After reading Phyllis Ring’s wonderful post today on BoomerCafe.com, “Remembering 9/11, and the importance of family,” I remember my own experiences on that day 13 years ago. I didn’t lose anyone I knew, I wasn’t in New York City, and I, like the rest of the world, was shocked and horrified at the day’s events. Later on came anger, fear and sadness, but the overriding emotion was the knowledge that hundreds of thousands of us were feeling the same things at the same time.
It has been 13 years today that my generation’s version of Pearl Harbor happened. When we meet with friends, we recall where we were the same way we recollect the day that President Kennedy was assassinated. I have never been able to visit the memorial in New York, and I don’t know any of the family members who faithfully appear each year on this day to remember the lost. This event changed our country absolutely; not only have many security measures been instituted that hadn’t been before, but we all came together from that day on as a more united country. To this day, 13 years later, flags are flown en masse; not just today or the July 4th or Memorial Day, but every day. It’s a reminder of who we are, where we came from, how hard we fought for our freedoms, and the hard fact that freedom is never free.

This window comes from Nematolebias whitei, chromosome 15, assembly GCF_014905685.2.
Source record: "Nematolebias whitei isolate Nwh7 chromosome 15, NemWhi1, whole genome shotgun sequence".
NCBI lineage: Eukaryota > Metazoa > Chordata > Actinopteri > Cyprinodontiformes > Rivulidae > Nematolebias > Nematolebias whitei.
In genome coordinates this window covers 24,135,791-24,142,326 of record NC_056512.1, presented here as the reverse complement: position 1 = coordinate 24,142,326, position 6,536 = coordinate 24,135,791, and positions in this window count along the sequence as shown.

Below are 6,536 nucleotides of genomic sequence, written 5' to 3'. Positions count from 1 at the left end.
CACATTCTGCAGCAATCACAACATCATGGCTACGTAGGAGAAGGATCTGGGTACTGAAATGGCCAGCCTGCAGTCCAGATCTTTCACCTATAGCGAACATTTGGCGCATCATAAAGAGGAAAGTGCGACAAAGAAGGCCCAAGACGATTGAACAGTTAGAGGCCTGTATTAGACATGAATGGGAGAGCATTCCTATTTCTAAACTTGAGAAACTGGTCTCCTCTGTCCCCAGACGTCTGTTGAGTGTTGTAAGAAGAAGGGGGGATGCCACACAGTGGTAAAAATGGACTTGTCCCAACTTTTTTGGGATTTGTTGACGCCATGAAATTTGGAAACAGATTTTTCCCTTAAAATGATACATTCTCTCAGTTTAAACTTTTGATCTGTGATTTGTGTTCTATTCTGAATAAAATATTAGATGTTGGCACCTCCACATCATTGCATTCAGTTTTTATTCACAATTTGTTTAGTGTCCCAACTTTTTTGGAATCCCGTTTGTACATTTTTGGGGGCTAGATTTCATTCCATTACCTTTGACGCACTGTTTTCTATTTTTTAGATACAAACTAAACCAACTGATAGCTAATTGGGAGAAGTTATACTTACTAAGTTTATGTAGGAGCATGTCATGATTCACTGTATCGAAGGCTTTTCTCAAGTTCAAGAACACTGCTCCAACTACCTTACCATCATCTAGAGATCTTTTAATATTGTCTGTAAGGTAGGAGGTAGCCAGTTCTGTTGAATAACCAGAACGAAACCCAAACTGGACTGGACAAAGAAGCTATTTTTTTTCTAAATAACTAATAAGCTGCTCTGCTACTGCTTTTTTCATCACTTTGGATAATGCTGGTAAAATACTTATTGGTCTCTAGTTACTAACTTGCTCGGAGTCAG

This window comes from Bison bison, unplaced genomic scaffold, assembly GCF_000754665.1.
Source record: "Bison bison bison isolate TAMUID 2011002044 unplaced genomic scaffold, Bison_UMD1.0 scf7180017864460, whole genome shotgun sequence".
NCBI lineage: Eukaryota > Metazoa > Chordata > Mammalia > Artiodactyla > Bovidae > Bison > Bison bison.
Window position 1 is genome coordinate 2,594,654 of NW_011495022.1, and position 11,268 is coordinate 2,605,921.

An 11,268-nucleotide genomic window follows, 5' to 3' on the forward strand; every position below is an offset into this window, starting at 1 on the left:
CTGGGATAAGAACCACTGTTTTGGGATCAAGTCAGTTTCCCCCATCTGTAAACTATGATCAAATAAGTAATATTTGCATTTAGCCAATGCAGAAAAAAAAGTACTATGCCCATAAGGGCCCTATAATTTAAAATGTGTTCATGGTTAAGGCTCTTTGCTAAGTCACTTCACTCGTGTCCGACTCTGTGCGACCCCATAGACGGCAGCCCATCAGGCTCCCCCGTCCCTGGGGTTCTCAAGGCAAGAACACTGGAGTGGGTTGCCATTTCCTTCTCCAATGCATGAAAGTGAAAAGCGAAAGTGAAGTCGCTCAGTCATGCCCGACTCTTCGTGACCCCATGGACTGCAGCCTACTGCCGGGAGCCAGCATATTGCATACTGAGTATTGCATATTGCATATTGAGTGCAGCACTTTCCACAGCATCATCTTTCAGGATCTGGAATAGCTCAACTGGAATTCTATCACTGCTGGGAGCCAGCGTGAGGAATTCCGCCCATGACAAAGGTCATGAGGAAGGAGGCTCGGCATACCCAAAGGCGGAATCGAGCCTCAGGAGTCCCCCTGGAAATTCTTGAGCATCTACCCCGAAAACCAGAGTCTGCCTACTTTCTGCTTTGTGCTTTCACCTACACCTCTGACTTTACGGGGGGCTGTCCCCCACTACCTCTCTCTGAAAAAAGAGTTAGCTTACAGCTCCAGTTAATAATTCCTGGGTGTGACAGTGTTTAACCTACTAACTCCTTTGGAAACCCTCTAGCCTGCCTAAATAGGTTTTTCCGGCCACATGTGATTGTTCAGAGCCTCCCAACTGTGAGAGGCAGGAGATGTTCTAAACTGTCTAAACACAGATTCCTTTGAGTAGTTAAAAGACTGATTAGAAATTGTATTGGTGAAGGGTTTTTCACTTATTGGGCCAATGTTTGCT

Today I offer my own way to remember 9/11; me, who lost no one and who wasn’t in the middle of New York City or anywhere near the Pentagon. I started today as I do each day now since I became a Reiki II practitioner; with the Gassho meditation (the heart of the Reiki Ideals):
“Just for today, I will not be angry
Just for today, I will not worry
Just for today, I will be grateful
Just for today, I will do my work honestly
Just for today, I will be kind to every living thing.”
These humble words clear my mind, open my heart and awareness, but most of all, it reminds me of what’s important. I think of all the positive things that have happened on any year’s September 11 since 2001: babies born, marriages, animals adopted out of shelters, new businesses begun, children adopted, birthdays, new cures for diseases found, and the list goes on and on.
As with any life-changing event, the date of September 11 will always be important. After 13 years, I hope with all my heart that many, many wonderful things have happened on all the following September 11 dates. Today is a day to remember, and also to hope.